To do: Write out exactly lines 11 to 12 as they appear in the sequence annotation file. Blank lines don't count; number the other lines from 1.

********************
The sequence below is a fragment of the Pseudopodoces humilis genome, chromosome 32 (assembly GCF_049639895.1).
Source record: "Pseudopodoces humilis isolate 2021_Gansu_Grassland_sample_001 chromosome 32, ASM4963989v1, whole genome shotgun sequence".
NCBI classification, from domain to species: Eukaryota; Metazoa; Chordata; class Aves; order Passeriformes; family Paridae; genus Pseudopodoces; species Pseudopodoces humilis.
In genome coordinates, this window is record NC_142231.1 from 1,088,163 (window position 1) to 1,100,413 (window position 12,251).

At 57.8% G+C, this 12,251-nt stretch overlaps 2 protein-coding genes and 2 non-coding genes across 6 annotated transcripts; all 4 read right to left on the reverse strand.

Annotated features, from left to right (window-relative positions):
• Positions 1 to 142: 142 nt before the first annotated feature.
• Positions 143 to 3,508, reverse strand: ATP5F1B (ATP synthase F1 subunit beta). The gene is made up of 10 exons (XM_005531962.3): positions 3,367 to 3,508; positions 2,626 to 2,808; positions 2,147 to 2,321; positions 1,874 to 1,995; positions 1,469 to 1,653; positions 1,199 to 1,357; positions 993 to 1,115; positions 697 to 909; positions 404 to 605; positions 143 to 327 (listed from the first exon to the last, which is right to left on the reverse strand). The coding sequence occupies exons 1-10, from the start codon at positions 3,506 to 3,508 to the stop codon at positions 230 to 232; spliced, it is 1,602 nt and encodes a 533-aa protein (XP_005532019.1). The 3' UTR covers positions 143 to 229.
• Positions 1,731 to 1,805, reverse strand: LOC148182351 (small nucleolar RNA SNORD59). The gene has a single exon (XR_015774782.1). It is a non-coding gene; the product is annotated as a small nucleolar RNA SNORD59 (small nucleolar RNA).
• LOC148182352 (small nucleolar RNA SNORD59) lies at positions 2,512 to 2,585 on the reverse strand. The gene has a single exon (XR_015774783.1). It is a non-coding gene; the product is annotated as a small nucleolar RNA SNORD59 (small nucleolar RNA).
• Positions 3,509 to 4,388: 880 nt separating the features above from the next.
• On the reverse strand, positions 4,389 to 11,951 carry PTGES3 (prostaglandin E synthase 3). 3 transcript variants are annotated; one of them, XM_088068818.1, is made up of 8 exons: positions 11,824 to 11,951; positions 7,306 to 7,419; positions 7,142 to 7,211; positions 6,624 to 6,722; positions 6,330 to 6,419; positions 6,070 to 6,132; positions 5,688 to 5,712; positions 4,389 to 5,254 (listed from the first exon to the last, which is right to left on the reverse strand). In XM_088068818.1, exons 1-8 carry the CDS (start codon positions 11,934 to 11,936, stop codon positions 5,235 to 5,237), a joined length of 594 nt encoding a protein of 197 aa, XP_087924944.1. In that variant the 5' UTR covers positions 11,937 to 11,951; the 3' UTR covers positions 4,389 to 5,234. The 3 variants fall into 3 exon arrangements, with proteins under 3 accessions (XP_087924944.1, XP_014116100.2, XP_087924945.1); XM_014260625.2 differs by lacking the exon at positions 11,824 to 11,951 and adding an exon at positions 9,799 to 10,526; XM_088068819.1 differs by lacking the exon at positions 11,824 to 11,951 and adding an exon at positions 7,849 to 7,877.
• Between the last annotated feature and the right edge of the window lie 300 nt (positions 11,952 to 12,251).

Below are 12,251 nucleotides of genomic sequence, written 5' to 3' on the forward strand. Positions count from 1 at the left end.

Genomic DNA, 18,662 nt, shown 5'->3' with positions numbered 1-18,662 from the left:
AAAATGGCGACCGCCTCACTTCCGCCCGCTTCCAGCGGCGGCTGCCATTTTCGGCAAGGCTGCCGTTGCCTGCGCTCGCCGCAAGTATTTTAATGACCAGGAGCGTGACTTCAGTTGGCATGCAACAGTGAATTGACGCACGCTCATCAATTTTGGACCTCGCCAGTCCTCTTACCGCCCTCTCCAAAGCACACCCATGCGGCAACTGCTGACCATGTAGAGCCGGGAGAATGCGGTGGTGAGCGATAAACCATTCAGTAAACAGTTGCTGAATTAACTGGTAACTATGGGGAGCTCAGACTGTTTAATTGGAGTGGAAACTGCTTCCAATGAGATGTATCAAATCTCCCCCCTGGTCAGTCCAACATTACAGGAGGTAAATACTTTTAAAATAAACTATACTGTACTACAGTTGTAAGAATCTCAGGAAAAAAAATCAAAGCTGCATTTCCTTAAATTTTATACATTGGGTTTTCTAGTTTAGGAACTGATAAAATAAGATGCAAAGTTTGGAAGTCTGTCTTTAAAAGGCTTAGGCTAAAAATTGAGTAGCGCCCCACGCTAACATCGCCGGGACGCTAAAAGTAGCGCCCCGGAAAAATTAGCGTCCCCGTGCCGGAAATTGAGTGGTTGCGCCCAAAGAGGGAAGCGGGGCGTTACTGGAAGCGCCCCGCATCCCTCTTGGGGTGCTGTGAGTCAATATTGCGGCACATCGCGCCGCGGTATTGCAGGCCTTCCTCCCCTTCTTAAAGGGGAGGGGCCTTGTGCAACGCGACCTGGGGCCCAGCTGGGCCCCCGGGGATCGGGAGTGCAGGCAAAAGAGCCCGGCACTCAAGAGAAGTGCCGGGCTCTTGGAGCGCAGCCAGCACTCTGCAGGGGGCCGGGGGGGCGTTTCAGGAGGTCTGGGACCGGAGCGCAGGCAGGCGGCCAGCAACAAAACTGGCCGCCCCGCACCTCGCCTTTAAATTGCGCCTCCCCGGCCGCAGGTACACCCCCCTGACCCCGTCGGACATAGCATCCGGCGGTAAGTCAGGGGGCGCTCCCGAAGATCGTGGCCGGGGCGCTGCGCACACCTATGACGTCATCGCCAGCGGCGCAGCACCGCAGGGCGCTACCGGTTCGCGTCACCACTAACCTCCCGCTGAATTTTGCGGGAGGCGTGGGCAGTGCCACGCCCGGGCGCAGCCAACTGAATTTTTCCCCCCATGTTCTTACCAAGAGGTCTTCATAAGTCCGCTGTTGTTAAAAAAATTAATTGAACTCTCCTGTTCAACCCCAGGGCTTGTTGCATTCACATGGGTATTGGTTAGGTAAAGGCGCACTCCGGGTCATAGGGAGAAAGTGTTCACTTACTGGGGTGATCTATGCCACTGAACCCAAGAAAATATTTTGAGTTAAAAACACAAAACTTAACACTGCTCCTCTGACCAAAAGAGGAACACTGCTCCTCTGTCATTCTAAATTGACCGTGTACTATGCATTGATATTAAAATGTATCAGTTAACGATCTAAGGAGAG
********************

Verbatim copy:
• Positions 3,509 to 4,388: 880 nt separating the features above from the next.
• On the reverse strand, positions 4,389 to 11,951 carry PTGES3 (prostaglandin E synthase 3). 3 transcript variants are annotated; one of them, XM_088068818.1, is made up of 8 exons: positions 11,824 to 11,951; positions 7,306 to 7,419; positions 7,142 to 7,211; positions 6,624 to 6,722; positions 6,330 to 6,419; positions 6,070 to 6,132; positions 5,688 to 5,712; positions 4,389 to 5,254 (listed from the first exon to the last, which is right to left on the reverse strand). In XM_088068818.1, exons 1-8 carry the CDS (start codon positions 11,934 to 11,936, stop codon positions 5,235 to 5,237), a joined length of 594 nt encoding a protein of 197 aa, XP_087924944.1. In that variant the 5' UTR covers positions 11,937 to 11,951; the 3' UTR covers positions 4,389 to 5,234. The 3 variants fall into 3 exon arrangements, with proteins under 3 accessions (XP_087924944.1, XP_014116100.2, XP_087924945.1); XM_014260625.2 differs by lacking the exon at positions 11,824 to 11,951 and adding an exon at positions 9,799 to 10,526; XM_088068819.1 differs by lacking the exon at positions 11,824 to 11,951 and adding an exon at positions 7,849 to 7,877.